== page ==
Twin NASA satellites are due for a cosmic collision of sorts after concluding a 15-month mission to map the gravity signature of Earth’s nearest neighbor.
Scientists last week set the Grail spacecraft, named Ebb and Flow, respectively, on course for a crash-landing into a lunar crater near the moon’s north pole.
But don’t expect to see any sky-borne flashes, as Ebb and Flow are, as one researcher put it, ‘washer-and-dryer-size spacecraft with empty fuel tanks.’
Twin NASA satellites ‘Ebb’ and ‘Flow’ are expected to plunge into a lunar on the moon’s north pole at 5:28 p.m. Monday
An artist’s depiction of the twin spacecraft (Ebb and Flow) that comprise NASA’s Gravity Recovery And Interior Laboratory (GRAIL) mission.
‘We’re not expecting a flash that is visible from Earth,’ Grail Principal Investigator Maria Zuber told Space.com.
The two satellites are reportedly about to run out of fuel, and were guided to the location to avoid an estimated 1-in-8 million chance they could plunge into a historically important part of the moon, like where the Apollo astronauts landed.
The $496 million Grail mission – short for Gravity Recovery and Interior Laboratory – launched in September 2011, and Ebb and Flow reportedly arrived in lunar orbit about three months later.
They are scheduled to hurtle into the crater at 3,760 miles-per-hour 20 seconds apart at 5:28 p.m. mission team members told Space.com.
‘They’re going to be completely blown apart,’ Grail mission manager David Lehman of NASA’s Jet Propulsion Laboratory in Pasadena, Calif reportedly said.
Added Zuber: ‘This is all according to plan.’
The $496 million Grail mission — short for Gravity Recovery and Interior Laboratory — launched in September 2011, and Ebb and Flow reportedly arrived in lunar orbit about three months later.
Grail’s primary science mission ran from March to May, during which the spacecraft zipped around the moon at an average altitude of 34 miles. Ebb and Flow dropped down to about 14 miles above the moon for an extended phase.
And the mission was – by all accounts – a success.
‘Grail has produced the highest-resolution, highest-quality gravity field for any planet in the solar system, including Earth,’ Zuber reportedly said.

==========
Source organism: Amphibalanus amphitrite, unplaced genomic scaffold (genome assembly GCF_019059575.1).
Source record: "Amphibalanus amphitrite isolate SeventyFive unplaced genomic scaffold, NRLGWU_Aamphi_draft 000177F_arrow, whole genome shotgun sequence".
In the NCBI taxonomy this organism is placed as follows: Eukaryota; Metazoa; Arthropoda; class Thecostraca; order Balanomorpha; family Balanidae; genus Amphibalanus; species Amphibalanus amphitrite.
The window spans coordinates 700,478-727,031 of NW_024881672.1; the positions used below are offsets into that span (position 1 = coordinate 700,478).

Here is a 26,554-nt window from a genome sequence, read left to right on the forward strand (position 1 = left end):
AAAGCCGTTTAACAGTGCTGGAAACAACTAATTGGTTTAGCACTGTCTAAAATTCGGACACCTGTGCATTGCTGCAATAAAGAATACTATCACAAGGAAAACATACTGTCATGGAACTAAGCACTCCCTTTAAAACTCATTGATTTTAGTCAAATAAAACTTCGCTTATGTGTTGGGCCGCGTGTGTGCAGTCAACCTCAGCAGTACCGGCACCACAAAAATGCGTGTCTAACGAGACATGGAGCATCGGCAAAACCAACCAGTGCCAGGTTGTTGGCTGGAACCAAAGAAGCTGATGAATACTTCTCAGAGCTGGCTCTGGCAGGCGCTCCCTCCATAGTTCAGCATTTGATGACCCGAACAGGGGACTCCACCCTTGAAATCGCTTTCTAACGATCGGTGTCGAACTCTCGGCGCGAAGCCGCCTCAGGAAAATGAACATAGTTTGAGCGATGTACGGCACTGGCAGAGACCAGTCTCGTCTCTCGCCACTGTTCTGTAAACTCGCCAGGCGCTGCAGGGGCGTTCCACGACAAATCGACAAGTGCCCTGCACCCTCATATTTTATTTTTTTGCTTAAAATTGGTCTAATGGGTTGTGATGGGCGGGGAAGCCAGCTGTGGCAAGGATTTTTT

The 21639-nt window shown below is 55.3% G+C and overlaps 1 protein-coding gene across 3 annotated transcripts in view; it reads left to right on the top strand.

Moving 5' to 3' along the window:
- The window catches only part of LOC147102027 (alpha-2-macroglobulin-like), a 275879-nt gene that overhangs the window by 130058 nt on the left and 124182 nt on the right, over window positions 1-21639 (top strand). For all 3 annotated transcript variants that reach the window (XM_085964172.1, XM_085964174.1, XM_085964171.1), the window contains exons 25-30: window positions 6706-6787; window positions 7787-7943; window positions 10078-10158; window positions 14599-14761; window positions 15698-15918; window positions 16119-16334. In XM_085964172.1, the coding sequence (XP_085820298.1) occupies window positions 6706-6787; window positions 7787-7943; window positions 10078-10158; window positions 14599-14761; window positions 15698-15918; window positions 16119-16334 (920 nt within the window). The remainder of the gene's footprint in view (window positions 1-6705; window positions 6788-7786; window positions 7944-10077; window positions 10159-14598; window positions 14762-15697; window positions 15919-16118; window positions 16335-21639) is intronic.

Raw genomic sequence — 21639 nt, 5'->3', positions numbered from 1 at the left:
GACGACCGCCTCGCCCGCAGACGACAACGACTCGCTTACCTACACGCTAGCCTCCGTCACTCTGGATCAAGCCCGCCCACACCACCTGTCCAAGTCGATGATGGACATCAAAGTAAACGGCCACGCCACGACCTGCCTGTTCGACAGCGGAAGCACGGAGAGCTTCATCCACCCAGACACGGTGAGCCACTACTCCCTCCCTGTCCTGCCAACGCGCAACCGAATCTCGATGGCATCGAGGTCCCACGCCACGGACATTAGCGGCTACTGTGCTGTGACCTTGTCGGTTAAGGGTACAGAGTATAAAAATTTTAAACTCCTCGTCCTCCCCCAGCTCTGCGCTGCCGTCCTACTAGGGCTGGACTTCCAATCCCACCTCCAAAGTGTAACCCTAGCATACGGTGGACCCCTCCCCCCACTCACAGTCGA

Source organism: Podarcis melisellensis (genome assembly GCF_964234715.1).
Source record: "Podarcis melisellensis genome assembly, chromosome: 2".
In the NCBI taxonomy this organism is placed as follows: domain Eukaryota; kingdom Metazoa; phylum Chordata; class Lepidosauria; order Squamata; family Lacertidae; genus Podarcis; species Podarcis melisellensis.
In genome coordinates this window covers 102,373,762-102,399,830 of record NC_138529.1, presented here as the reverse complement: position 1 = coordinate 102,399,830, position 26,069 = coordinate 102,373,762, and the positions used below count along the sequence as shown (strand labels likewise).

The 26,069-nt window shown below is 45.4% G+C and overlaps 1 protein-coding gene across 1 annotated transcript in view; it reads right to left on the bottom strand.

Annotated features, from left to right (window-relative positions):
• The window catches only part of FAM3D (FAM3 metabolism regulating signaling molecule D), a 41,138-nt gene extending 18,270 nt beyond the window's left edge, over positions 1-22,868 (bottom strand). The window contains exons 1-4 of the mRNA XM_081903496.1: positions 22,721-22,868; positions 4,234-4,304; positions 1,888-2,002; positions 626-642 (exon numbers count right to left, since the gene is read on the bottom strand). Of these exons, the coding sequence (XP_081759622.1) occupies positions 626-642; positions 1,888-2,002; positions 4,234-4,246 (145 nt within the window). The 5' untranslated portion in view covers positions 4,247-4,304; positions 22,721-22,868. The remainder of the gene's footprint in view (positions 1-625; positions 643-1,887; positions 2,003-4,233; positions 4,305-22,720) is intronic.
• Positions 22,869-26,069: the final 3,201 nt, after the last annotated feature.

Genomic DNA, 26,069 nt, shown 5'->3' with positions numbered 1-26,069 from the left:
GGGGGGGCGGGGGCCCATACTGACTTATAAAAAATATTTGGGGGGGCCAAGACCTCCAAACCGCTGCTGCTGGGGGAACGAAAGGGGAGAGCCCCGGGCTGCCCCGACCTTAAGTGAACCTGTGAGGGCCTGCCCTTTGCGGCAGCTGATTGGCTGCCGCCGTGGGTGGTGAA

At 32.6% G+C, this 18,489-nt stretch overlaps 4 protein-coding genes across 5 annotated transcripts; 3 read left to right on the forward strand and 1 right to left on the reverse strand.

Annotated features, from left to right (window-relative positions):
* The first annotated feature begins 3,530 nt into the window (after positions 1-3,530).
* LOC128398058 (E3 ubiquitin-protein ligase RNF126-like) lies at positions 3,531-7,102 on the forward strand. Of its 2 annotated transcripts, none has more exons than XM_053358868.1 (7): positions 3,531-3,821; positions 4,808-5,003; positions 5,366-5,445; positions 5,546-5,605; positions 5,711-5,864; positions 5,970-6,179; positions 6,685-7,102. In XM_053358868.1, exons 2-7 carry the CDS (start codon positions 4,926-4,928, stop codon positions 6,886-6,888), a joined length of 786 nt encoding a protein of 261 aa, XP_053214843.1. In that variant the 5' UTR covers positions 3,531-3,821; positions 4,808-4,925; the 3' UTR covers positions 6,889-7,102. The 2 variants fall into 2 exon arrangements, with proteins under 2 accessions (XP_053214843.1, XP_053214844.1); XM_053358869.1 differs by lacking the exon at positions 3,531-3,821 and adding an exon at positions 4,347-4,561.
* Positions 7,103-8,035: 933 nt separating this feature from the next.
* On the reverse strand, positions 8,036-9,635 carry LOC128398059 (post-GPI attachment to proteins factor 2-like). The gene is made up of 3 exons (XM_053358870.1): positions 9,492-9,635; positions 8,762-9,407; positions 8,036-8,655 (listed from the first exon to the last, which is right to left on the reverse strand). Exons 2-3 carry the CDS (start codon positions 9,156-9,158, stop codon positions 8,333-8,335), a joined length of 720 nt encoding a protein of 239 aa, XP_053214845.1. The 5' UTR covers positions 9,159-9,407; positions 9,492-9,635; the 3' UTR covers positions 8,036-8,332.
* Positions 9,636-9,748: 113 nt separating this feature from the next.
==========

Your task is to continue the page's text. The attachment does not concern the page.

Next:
The resulting map has revealed an incredibly pulverized lunar crust, Zuber added, suggesting that the moon, Earth, Mars, Mercury and Venus were pounded by long-ago impacts far more violently than previously thought.
Mission managers on Friday turned off Ebb and Flow’s science instruments and ordered a maneuver putting them on course for the rim of the crater, which reportedly sits at a latitude of 75.62 degrees north and a longitude of 26.63 degrees east.
The map shows the region where the twin spacecraft of NASA’s Gravity Recovery and Interior Laboratory mission will impact on Monday
The map created by Ebb and Flow has revealed an incredibly pulverized lunar crust, suggesting the moon, Earth, Mars, Mercury and Venus were pounded by long-ago impacts far more violently than previously thought. ‘Grail has produced the highest-resolution, highest-quality gravity field for any planet in the solar system, including Earth.’
The violent demise of Ebb and Flow should provide mission scientists with information about the properties of the crater rim, perhaps shedding further light on lunar composition, according to Space.com.
It’s also possible the probes’ impact will expel water ice or other volatiles into the wispy lunar atmosphere, where they can be detected by NASA’s Lunar Reconnaissance Orbiter.
This locations on the moon that NASA considers ‘lunar heritage sites’ and the path GRAIL will take to avoid hitting any of them
These 3D renderings show the lunar mountain targeted by the GRAIL mission for controlled impact of the Ebb and Flow spacecraft
Researchers reportedly said the LRO has been studying the crash site and will attempt to do so again during and after the impact.
But the Grail team doesn’t necessarily expect to see ice. The crater rim is in sunlight much of the time, and the spacecraft just aren’t big enough to kick up much stuff.
Using a precision formation-flying technique, the twin GRAIL spacecraft — Ebb and Flow — have mapped the Moon’s gravity field, as depicted in this artist’s rendering.
Attribution: Mike Jaccarino, Mail Online